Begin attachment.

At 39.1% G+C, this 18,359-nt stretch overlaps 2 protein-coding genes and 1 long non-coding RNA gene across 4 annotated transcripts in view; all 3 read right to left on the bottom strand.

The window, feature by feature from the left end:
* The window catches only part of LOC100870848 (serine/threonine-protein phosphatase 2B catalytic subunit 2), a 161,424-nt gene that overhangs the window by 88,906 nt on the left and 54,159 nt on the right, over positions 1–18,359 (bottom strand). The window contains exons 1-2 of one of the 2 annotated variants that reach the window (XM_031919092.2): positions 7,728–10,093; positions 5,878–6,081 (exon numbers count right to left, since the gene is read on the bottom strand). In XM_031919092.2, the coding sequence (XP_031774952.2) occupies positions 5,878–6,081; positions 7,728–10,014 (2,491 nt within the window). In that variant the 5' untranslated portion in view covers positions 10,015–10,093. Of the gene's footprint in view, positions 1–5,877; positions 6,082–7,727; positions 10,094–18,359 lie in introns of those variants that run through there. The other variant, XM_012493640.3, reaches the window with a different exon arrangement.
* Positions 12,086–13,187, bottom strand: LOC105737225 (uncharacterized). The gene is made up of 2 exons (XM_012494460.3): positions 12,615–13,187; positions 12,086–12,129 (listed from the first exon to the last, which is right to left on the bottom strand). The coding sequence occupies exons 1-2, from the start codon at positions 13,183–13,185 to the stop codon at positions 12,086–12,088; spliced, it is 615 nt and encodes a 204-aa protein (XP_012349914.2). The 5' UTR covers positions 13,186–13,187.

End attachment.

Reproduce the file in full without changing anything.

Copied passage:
At 39.1% G+C, this 18,359-nt stretch overlaps 2 protein-coding genes and 1 long non-coding RNA gene across 4 annotated transcripts in view; all 3 read right to left on the bottom strand.

The window, feature by feature from the left end:
* The window catches only part of LOC100870848 (serine/threonine-protein phosphatase 2B catalytic subunit 2), a 161,424-nt gene that overhangs the window by 88,906 nt on the left and 54,159 nt on the right, over positions 1–18,359 (bottom strand). The window contains exons 1-2 of one of the 2 annotated variants that reach the window (XM_031919092.2): positions 7,728–10,093; positions 5,878–6,081 (exon numbers count right to left, since the gene is read on the bottom strand). In XM_031919092.2, the coding sequence (XP_031774952.2) occupies positions 5,878–6,081; positions 7,728–10,014 (2,491 nt within the window). In that variant the 5' untranslated portion in view covers positions 10,015–10,093. Of the gene's footprint in view, positions 1–5,877; positions 6,082–7,727; positions 10,094–18,359 lie in introns of those variants that run through there. The other variant, XM_012493640.3, reaches the window with a different exon arrangement.
* Positions 12,086–13,187, bottom strand: LOC105737225 (uncharacterized). The gene is made up of 2 exons (XM_012494460.3): positions 12,615–13,187; positions 12,086–12,129 (listed from the first exon to the last, which is right to left on the bottom strand). The coding sequence occupies exons 1-2, from the start codon at positions 13,183–13,185 to the stop codon at positions 12,086–12,088; spliced, it is 615 nt and encodes a 204-aa protein (XP_012349914.2). The 5' UTR covers positions 13,186–13,187.